cant than that from the materials of the thin shear zone

along the bed. The values of the lateral stress coefficients

are calculated for a frictional material using the Rankine

equation

½20 ðK

L

Þ

k

¼

1 À sinf

1 þ sinf

¼ tan

2

45 À

f

2

_ _

@u

@x

_ _

k

> 0

1

@u

@x

_ _

k

¼ 0

1 þ sinf

1 À sinf

¼ tan

2

45 þ

f

2

_ _

@u

@x

_ _

k

< 0

_

¸

¸

¸

¸

¸

¸

¸

¸

¸

_

¸

¸

¸

¸

¸

¸

¸

¸

¸

_

Fig. 5. Coefficients of lateral earth pressure based on the Savage–Hutter (Savage and Hutter 1989, 1991) definition.

Fig. 4. Notations used for the slice-based model. h, height of the slice; b, width of the slice; subscript c, center; subscript b, boundary.

Wang et al. 1407

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p

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u

s

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o

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where f is the internal friction angle.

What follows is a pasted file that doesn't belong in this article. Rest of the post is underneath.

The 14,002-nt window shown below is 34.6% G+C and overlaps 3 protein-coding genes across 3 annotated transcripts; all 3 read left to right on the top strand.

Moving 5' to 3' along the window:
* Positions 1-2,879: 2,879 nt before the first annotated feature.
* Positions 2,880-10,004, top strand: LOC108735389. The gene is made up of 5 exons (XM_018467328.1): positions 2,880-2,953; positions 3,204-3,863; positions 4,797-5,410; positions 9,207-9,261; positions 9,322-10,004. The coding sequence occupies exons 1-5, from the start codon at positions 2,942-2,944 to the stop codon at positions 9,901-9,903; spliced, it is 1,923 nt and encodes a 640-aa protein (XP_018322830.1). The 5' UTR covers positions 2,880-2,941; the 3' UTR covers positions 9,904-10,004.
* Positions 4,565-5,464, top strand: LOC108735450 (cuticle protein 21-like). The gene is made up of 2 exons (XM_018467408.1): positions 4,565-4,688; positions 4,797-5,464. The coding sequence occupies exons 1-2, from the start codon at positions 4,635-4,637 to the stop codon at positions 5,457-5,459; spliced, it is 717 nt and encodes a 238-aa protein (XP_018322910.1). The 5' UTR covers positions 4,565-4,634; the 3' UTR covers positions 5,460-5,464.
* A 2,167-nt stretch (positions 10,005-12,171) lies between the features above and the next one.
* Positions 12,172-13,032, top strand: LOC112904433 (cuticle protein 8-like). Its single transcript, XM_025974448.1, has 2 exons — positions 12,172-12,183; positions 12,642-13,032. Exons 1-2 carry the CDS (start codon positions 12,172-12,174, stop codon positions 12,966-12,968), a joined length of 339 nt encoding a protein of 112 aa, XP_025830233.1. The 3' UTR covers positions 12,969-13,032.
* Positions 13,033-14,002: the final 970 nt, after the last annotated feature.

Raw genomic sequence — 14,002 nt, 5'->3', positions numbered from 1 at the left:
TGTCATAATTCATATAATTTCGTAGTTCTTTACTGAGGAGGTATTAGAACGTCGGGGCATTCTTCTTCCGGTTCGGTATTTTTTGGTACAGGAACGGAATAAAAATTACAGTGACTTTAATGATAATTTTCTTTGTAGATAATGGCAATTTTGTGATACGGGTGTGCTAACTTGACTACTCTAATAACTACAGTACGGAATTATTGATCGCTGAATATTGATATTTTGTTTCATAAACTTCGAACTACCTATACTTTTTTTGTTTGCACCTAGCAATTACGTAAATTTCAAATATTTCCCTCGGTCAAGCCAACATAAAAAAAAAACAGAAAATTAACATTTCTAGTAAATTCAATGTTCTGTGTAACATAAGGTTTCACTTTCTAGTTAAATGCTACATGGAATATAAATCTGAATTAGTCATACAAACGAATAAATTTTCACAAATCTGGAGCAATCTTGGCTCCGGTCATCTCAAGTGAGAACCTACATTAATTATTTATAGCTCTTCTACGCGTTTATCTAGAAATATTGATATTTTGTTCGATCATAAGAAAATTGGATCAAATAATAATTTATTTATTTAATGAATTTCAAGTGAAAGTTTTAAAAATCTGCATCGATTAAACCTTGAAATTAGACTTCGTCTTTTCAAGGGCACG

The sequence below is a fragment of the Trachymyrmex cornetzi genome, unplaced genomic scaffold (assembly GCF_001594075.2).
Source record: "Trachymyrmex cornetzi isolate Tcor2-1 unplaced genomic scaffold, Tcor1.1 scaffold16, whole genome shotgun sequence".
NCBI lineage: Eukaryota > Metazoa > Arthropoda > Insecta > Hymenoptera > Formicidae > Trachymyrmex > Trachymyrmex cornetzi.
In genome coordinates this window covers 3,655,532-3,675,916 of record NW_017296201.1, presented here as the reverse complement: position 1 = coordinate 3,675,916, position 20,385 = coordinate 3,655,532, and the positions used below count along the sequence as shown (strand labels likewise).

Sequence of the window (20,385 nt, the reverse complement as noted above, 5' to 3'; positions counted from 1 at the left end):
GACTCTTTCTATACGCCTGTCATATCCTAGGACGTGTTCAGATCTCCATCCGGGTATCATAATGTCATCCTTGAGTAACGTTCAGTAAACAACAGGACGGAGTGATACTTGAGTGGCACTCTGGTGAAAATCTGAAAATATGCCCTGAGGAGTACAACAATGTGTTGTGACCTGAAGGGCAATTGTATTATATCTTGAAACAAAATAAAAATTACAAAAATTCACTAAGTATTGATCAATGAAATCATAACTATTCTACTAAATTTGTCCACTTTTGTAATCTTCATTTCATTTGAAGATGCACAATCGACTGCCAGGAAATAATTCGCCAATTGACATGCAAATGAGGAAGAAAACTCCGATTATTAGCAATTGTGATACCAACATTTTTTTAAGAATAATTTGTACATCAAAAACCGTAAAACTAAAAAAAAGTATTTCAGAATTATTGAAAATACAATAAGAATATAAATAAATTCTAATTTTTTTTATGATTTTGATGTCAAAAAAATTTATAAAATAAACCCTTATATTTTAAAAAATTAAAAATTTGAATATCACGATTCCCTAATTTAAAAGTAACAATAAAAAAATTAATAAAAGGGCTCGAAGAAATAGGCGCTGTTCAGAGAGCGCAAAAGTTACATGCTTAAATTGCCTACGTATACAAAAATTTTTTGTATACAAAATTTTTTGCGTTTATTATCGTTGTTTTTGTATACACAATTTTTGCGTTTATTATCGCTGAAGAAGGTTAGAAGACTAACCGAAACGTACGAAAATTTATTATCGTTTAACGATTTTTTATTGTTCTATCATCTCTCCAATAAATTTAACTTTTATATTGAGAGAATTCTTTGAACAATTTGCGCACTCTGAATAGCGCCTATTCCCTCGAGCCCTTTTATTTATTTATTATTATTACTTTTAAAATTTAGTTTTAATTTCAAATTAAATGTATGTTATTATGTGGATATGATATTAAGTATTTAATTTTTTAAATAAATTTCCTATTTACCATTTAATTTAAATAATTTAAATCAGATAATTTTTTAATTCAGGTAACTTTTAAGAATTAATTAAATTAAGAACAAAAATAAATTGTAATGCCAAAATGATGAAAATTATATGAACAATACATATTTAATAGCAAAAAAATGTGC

For a purely cohesive material, the internal friction angle

is equal to 0 and the total lateral forces calculated using the

Rankine theory are

½21 ðP

L

Þ

k

¼

1

2

gðh

b

Þ

2

k

À 2cðh

b

Þ

k

@u

@x

_ _

k

> 0

1

2

gðh

b

Þ

2

k

@u

@x

_ _

k

¼ 0

1

2

gðh

b

Þ

2

k

þ 2cðh

b

Þ

k

@u

@x

_ _

k

< 0

_

¸

¸

¸

¸

¸

¸

¸

¸

¸

_

¸

¸

¸

¸

¸

¸

¸

¸

¸

_

According to eq. [21], the calculated horizontal force is

negative when a slice is in the active state and (hb)

k

< (4c/g).

Because tensile stresses occur rarely in soils, eq. [21] is

modified as follows:

½22 ðP

L

Þ

k

¼

1

2

gðh

b

Þ

2

k

@u

@x

_ _

k

! 0

1

2

gðh

b

Þ

2

k

þ 2cðh

b

Þ

k

@u

@x

_ _

k

< 0

_

¸

¸

¸

_

¸

¸

¸

_